This is what makes Christianity so unbelievable and transformative. This why the gospel transforms people from the inside out. As we humbly admit we have sinned and need help, God releases us from the condemnation, guilt, and penalty of our sin. And He cleanses us so that we are no longer unrighteous. He makes sinners righteous, the guilty forgiven, and the dirty clean.

How do you know you are forgiven? More than your feelings, and more than some other objective reality, the question is whether or not 1 John 1:9 is in fact true. Knowing you are forgiven is based on your belief in what this text says. Do you know God is holy? Do you know that you are a sinner? Have you admitted your sin to God? Then you are forgiven! You are cleansed. The key is not denying your sinfulness but embracing it while looking to God for your deliverance.

Martin Luther gave this advice to a young man struggling with the assaulting lies of the devil:

“When the devil throws our sins up to us and declares we deserve death and hell, we ought to speak thus: “I admit that I deserve death and hell. What of it? Does this mean that I shall be sentenced to eternal damnation? By no means. For I know One who suffered and made a satisfaction in my behalf. His name is Jesus Christ, the Son of God. Where he is, there I shall be also.”[1]

Be sure you are forgiven, not by denying your sinfulness. Admit it. And then run to Christ.

View of Jesus: Advocate

John concludes this section by calling believers to live differently. In 2:1 he wants them to know that his purpose in writing to them is so that they can avoid sin. He’s not inviting them to more sinful activity. What we are talking about should serve as a motivator for righteousness. John’s aim is to produce godliness. But notice that his emphasis on personal godliness does not rest on us.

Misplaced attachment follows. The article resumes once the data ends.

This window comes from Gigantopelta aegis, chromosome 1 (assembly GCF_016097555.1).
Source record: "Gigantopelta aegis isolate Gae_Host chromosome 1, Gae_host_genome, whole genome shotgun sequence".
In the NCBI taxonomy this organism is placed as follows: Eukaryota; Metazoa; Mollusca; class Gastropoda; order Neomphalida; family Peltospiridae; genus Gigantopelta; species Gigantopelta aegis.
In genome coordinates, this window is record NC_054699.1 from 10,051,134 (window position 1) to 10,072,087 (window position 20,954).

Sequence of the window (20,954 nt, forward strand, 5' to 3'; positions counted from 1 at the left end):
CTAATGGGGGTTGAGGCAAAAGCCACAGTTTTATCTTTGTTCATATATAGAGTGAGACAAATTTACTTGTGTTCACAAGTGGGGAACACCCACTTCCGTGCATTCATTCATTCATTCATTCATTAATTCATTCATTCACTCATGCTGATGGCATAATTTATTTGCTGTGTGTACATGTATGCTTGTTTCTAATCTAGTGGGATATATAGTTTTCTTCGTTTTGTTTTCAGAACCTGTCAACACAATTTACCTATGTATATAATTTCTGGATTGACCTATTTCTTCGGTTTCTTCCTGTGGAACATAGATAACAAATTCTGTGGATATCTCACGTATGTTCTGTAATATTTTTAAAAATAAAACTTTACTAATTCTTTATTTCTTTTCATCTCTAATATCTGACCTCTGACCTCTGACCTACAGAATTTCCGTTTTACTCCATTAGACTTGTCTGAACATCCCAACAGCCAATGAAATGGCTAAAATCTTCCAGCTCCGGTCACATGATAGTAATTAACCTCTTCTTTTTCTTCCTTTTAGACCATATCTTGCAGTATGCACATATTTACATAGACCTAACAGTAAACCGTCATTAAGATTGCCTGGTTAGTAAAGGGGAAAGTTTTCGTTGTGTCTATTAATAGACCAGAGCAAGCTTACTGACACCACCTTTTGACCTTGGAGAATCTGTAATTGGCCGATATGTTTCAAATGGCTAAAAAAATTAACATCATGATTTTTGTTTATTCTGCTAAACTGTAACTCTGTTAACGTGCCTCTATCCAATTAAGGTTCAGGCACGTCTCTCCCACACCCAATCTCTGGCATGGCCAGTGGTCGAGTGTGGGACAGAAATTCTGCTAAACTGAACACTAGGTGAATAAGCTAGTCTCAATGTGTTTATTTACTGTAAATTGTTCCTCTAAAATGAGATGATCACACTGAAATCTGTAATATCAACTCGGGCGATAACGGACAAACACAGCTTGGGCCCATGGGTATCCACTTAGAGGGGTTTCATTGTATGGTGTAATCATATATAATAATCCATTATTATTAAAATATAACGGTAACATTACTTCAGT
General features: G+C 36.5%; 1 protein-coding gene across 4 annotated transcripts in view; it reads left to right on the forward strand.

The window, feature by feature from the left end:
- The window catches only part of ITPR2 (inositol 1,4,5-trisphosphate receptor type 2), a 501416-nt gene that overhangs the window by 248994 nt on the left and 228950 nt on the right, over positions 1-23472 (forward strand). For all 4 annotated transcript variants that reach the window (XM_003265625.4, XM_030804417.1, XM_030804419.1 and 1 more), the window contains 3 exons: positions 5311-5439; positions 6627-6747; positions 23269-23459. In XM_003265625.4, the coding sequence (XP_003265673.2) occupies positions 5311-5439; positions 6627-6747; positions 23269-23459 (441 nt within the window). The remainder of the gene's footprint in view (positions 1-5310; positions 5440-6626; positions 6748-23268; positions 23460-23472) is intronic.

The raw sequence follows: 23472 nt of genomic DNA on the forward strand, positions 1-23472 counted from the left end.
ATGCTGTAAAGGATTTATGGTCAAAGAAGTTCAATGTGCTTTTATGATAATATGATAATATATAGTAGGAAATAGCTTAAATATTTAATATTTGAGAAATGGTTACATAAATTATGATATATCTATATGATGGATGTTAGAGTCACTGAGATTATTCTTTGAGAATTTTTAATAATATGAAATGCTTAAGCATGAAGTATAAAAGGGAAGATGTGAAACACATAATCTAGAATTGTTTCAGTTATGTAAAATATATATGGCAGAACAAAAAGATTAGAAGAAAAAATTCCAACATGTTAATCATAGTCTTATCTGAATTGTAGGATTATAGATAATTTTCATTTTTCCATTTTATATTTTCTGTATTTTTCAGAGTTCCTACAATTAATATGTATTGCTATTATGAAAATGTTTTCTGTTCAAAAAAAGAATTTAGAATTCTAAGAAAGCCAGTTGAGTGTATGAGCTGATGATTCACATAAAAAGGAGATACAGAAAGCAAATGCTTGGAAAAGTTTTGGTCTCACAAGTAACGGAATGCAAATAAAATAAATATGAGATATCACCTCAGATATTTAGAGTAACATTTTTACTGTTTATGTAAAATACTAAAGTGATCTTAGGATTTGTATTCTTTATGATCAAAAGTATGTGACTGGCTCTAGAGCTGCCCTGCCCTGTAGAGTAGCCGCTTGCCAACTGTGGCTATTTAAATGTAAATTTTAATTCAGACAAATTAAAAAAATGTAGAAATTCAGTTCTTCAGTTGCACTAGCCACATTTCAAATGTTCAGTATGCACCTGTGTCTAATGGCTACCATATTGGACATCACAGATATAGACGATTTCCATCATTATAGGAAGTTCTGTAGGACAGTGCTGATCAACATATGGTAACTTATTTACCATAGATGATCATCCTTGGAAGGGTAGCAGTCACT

The hope of forgiveness is not our perfection. Our only assurance is in the faithfulness of Christ as our advocate. Our hope of forgiveness comes from the righteousness of Christ, not our own.

He is our advocate. He stands between the just demands of the law and our failures. He makes the case for our forgiveness. He comes to our defense. Jesus is the one who takes our penalty and our guilt. His righteousness is applied to our account.

That is what the Bible means when it says that He is our propitiation. It means that Jesus is personally the one who pays for our sin debt. Jesus is the one who provides the forgiveness that we so desperately need. Jesus makes it possible for sinners to be made righteous.

John seeks to remind us that these things are true. This is important because doubts can plague us. We may wonder if we feel certain or if we really do believe. We may still feel guilty. We may still feel ashamed. But the hope is simply and powerfully—Jesus is the propitiation for our sin. And we must preach this truth to our hearts over and over. We must hold our doubts at bay by preaching the truth of the gospel to our hearts.

We must believe what the Bible says about God—He’s perfect. We must believe the truth about ourselves—we’re not perfect. And we must run to Christ. Our hope for forgiveness comes from our confidence in Jesus.

And this is not just the hope for those who already know this to be true. This hope of forgiveness is available to anyone who would put their faith in Jesus today. It’s available to you.

No matter what you’ve done. No matter how long you’ve been doing it. No matter how weak you feel. No matter how hypocritical you’ve been. No matter how much you doubt. The Bible says if you confess your sins, God is faithful and just to forgive you.

You see, the most glorious and important word as it relates to the Christian faith is something we desperately need but can never earn: forgiveness.

And the glorious news is that it comes to those who acknowledge their need of rescue. How do you know you are forgiven? You know that you are forgiven because you’ve come to believe the promise of God’s word.

And what could be more hopeful than for a holy, righteous, perfect and sovereign God to say, “I forgive you.”



© College Park Church